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On Feb. 5, 2012, nearly 167 million TV viewers tuned in to Super Bowl XLVI to watch a matchup between the New York Giants and New England Patriots. Besides the football action, what had people talking that day was a halftime performance by M.I.A. and, specifically, how she extended her middle finger during a performance of “Give Me All Your Luvin’ ” while mouthing, “I don’t give a shit.”
But the NFL did care. One month after the performance, the league initiated legal proceedings against the English-Sri Lankan rapper-singer. In a March 13, 2012, filing at the American Arbitration Association, obtained by The Hollywood Reporter, the league demanded $1.5 million from M.I.A. for allegedly breaching her performance contract and tarnishing its goodwill and reputation.
In the 18 months since, the 38-year-old M.I.A. (born Mathangi “Maya” Arulpragasam) has been waging a secret legal war with the NFL over what happened at Super Bowl XLVI. Last week, league lawyers continued their push to have her deemed liable for her actions on summary judgment before moving to a trial for damages.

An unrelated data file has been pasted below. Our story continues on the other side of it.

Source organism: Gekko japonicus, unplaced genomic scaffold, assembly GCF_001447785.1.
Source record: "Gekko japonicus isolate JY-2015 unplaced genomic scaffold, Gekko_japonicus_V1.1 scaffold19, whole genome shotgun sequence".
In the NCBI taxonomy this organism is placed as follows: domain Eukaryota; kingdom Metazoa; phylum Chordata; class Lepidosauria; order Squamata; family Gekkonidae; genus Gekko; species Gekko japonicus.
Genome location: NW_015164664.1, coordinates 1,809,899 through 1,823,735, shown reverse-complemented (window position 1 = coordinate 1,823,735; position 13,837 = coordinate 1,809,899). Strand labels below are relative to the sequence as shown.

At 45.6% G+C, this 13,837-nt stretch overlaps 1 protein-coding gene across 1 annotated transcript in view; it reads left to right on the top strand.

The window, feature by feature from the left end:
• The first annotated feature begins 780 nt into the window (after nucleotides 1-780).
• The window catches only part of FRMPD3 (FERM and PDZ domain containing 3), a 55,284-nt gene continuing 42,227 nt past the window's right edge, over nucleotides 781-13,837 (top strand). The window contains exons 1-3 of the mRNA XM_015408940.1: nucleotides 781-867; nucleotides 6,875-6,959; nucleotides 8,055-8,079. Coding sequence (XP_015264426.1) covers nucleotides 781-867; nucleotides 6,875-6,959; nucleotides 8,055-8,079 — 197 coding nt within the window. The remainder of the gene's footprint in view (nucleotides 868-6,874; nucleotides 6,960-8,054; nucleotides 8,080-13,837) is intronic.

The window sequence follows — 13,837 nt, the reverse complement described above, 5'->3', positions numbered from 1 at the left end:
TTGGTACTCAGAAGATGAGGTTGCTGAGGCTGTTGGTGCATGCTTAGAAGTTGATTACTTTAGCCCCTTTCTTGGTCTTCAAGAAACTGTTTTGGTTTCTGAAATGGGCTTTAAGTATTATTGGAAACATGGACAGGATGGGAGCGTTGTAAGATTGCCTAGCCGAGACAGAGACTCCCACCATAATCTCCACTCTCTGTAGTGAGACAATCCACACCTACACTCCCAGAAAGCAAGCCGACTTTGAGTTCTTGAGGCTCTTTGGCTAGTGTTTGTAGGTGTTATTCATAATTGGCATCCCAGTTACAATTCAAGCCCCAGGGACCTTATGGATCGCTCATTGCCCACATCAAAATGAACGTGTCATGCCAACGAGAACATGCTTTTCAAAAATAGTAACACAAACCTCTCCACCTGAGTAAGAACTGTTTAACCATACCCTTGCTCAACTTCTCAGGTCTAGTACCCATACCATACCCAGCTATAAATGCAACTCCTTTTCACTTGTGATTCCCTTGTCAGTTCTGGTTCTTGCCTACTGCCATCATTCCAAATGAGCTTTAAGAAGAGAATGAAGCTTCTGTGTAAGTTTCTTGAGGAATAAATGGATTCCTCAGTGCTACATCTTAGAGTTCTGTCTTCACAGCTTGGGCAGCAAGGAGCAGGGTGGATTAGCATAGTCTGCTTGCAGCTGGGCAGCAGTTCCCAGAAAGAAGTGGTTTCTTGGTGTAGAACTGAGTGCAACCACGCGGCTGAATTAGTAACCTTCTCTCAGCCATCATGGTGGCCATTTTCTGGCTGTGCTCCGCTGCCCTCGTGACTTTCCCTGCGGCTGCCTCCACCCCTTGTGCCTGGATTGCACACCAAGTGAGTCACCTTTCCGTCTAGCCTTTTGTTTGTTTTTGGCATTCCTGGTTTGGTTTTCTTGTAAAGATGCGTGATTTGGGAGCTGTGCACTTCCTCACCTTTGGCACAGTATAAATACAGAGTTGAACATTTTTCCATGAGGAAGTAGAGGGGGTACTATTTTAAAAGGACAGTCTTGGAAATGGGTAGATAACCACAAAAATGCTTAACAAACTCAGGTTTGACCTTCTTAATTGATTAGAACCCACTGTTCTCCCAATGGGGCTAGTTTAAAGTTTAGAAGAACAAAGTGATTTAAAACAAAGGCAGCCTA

This is not going over too well with M.I.A, best known for her catchy agitpop music including the hit song “Paper Planes,” which includes the repeated sound of gunfire. She’s also used her fame to spotlight human rights abuses in her war-torn South Asian homeland. Now her lawyer Howard King tells THR that his client plans to launch a public war on the mega-powerful football league.
“She is going to go public with an explanation of how ridiculous it was for the NFL and its fans to devote such furor to this incident, while ignoring the genocide occurring in her home country and several other countries, topics she frequently speaks to,” King says.
King adds that she had hoped to settle the case privately once it became clear that neither NBC nor the FCC were ever going to make a stink over what the NFL says in legal papers was an “offensive gesture … in flagrant disregard for the values that form the cornerstone of the NFL brand and the Super Bowl.”